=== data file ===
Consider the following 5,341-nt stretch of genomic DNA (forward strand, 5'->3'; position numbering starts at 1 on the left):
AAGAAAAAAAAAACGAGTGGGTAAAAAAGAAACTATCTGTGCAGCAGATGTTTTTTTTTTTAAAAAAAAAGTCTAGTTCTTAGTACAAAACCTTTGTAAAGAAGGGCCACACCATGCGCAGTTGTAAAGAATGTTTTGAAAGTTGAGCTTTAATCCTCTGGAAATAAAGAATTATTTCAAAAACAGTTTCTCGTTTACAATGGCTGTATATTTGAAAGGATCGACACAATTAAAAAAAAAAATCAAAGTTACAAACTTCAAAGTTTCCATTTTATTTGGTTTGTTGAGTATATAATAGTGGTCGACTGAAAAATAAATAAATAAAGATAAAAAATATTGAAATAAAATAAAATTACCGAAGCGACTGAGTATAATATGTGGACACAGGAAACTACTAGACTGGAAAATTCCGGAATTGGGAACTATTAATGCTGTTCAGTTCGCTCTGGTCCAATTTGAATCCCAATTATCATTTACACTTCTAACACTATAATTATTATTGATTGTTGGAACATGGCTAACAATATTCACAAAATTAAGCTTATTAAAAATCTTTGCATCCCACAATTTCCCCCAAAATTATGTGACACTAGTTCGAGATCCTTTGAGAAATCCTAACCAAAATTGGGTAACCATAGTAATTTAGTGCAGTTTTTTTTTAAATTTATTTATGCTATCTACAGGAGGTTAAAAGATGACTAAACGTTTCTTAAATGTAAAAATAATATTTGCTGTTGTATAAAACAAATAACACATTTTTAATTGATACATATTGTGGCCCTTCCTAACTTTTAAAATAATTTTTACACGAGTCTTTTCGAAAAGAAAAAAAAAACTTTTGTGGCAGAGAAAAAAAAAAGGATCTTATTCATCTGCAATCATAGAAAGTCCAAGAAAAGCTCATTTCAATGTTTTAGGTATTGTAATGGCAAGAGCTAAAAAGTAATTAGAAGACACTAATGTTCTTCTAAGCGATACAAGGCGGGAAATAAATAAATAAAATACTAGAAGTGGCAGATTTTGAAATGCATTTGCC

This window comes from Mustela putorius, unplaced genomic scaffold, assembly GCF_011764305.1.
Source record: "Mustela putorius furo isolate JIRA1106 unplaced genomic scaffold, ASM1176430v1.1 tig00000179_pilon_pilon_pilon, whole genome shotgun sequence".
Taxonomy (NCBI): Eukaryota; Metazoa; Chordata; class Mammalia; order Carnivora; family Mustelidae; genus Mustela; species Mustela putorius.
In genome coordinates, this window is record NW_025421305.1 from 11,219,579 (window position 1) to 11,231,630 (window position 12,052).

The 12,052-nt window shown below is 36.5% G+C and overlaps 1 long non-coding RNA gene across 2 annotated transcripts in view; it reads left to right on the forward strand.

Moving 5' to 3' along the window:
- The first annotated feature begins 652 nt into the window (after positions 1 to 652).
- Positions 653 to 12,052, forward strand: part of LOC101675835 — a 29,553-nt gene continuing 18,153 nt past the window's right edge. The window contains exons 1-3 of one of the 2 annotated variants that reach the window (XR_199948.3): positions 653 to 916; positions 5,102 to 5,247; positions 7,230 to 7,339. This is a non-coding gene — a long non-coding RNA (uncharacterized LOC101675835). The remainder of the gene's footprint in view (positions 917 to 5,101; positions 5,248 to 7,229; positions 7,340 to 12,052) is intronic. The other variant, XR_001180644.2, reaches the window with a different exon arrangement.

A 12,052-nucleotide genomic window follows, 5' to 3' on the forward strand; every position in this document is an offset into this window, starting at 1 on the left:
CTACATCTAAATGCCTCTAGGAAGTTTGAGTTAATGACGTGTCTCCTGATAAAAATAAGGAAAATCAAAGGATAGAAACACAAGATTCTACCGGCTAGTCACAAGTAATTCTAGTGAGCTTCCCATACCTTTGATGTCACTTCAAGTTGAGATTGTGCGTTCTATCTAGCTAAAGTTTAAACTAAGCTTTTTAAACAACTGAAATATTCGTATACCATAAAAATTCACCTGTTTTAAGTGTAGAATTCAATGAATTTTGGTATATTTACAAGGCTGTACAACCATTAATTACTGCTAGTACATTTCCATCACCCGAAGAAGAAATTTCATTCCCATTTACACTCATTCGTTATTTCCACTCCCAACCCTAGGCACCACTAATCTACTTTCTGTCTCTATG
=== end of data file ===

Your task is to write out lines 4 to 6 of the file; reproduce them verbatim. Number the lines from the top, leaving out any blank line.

Source record: "Mustela putorius furo isolate JIRA1106 unplaced genomic scaffold, ASM1176430v1.1 tig00000179_pilon_pilon_pilon, whole genome shotgun sequence".
Taxonomy (NCBI): Eukaryota; Metazoa; Chordata; class Mammalia; order Carnivora; family Mustelidae; genus Mustela; species Mustela putorius.
In genome coordinates, this window is record NW_025421305.1 from 11,219,579 (window position 1) to 11,231,630 (window position 12,052).